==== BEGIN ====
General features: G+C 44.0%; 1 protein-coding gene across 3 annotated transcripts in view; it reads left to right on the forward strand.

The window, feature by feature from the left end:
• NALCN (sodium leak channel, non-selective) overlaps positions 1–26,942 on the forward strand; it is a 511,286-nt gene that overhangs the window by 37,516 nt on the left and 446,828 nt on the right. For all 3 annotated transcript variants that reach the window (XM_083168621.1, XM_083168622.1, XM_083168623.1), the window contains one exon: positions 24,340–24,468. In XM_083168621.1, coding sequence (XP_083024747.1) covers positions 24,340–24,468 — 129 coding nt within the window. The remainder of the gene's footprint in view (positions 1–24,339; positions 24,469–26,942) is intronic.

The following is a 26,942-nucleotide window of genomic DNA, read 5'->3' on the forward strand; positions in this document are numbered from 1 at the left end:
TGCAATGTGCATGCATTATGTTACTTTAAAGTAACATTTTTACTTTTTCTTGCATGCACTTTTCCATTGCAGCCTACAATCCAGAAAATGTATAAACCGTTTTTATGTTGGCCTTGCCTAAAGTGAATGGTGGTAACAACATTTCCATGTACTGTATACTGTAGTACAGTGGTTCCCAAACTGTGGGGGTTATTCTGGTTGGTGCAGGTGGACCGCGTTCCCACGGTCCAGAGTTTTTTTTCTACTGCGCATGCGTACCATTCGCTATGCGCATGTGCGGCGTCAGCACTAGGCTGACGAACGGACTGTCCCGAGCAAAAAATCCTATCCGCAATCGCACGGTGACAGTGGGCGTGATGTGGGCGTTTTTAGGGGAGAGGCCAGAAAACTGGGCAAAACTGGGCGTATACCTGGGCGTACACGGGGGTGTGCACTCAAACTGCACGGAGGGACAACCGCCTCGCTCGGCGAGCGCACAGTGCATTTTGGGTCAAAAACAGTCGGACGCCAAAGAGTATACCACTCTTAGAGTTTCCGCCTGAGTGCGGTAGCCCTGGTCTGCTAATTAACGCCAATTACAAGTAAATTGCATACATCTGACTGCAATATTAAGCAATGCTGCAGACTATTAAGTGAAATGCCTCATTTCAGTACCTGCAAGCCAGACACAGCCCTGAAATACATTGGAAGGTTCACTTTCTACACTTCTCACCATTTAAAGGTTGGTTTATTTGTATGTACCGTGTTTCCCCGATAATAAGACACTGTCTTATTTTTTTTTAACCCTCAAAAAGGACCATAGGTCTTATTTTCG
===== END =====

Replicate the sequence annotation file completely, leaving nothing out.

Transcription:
General features: G+C 44.0%; 1 protein-coding gene across 3 annotated transcripts in view; it reads left to right on the forward strand.

The window, feature by feature from the left end:
• NALCN (sodium leak channel, non-selective) overlaps positions 1–26,942 on the forward strand; it is a 511,286-nt gene that overhangs the window by 37,516 nt on the left and 446,828 nt on the right. For all 3 annotated transcript variants that reach the window (XM_083168621.1, XM_083168622.1, XM_083168623.1), the window contains one exon: positions 24,340–24,468. In XM_083168621.1, coding sequence (XP_083024747.1) covers positions 24,340–24,468 — 129 coding nt within the window. The remainder of the gene's footprint in view (positions 1–24,339; positions 24,469–26,942) is intronic.

The following is a 26,942-nucleotide window of genomic DNA, read 5'->3' on the forward strand; positions in this document are numbered from 1 at the left end:
TGCAATGTGCATGCATTATGTTACTTTAAAGTAACATTTTTACTTTTTCTTGCATGCACTTTTCCATTGCAGCCTACAATCCAGAAAATGTATAAACCGTTTTTATGTTGGCCTTGCCTAAAGTGAATGGTGGTAACAACATTTCCATGTACTGTATACTGTAGTACAGTGGTTCCCAAACTGTGGGGGTTATTCTGGTTGGTGCAGGTGGACCGCGTTCCCACGGTCCAGAGTTTTTTTTCTACTGCGCATGCGTACCATTCGCTATGCGCATGTGCGGCGTCAGCACTAGGCTGACGAACGGACTGTCCCGAGCAAAAAATCCTATCCGCAATCGCACGGTGACAGTGGGCGTGATGTGGGCGTTTTTAGGGGAGAGGCCAGAAAACTGGGCAAAACTGGGCGTATACCTGGGCGTACACGGGGGTGTGCACTCAAACTGCACGGAGGGACAACCGCCTCGCTCGGCGAGCGCACAGTGCATTTTGGGTCAAAAACAGTCGGACGCCAAAGAGTATACCACTCTTAGAGTTTCCGCCTGAGTGCGGTAGCCCTGGTCTGCTAATTAACGCCAATTACAAGTAAATTGCATACATCTGACTGCAATATTAAGCAATGCTGCAGACTATTAAGTGAAATGCCTCATTTCAGTACCTGCAAGCCAGACACAGCCCTGAAATACATTGGAAGGTTCACTTTCTACACTTCTCACCATTTAAAGGTTGGTTTATTTGTATGTACCGTGTTTCCCCGATAATAAGACACTGTCTTATTTTTTTTTAACCCTCAAAAAGGACCATAGGTCTTATTTTCG